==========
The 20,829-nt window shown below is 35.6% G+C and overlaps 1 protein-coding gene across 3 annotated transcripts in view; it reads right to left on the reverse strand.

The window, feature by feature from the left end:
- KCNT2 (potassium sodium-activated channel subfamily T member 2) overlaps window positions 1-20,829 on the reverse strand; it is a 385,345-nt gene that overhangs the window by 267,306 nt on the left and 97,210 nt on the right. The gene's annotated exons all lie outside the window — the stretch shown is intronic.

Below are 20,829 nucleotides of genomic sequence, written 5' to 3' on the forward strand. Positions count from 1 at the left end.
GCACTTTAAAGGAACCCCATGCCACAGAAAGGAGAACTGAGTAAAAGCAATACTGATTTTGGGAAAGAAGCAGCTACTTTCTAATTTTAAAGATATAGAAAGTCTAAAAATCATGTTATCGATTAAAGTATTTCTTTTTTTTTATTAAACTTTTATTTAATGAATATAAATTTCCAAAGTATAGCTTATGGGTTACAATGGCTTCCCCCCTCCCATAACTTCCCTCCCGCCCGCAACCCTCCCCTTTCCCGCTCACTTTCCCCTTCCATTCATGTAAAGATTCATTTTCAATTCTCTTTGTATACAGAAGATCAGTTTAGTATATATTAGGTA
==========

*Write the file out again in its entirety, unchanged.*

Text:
The 20,829-nt window shown below is 35.6% G+C and overlaps 1 protein-coding gene across 3 annotated transcripts in view; it reads right to left on the reverse strand.

The window, feature by feature from the left end:
- KCNT2 (potassium sodium-activated channel subfamily T member 2) overlaps window positions 1-20,829 on the reverse strand; it is a 385,345-nt gene that overhangs the window by 267,306 nt on the left and 97,210 nt on the right. The gene's annotated exons all lie outside the window — the stretch shown is intronic.

Below are 20,829 nucleotides of genomic sequence, written 5' to 3' on the forward strand. Positions count from 1 at the left end.
GCACTTTAAAGGAACCCCATGCCACAGAAAGGAGAACTGAGTAAAAGCAATACTGATTTTGGGAAAGAAGCAGCTACTTTCTAATTTTAAAGATATAGAAAGTCTAAAAATCATGTTATCGATTAAAGTATTTCTTTTTTTTTATTAAACTTTTATTTAATGAATATAAATTTCCAAAGTATAGCTTATGGGTTACAATGGCTTCCCCCCTCCCATAACTTCCCTCCCGCCCGCAACCCTCCCCTTTCCCGCTCACTTTCCCCTTCCATTCATGTAAAGATTCATTTTCAATTCTCTTTGTATACAGAAGATCAGTTTAGTATATATTAGGTA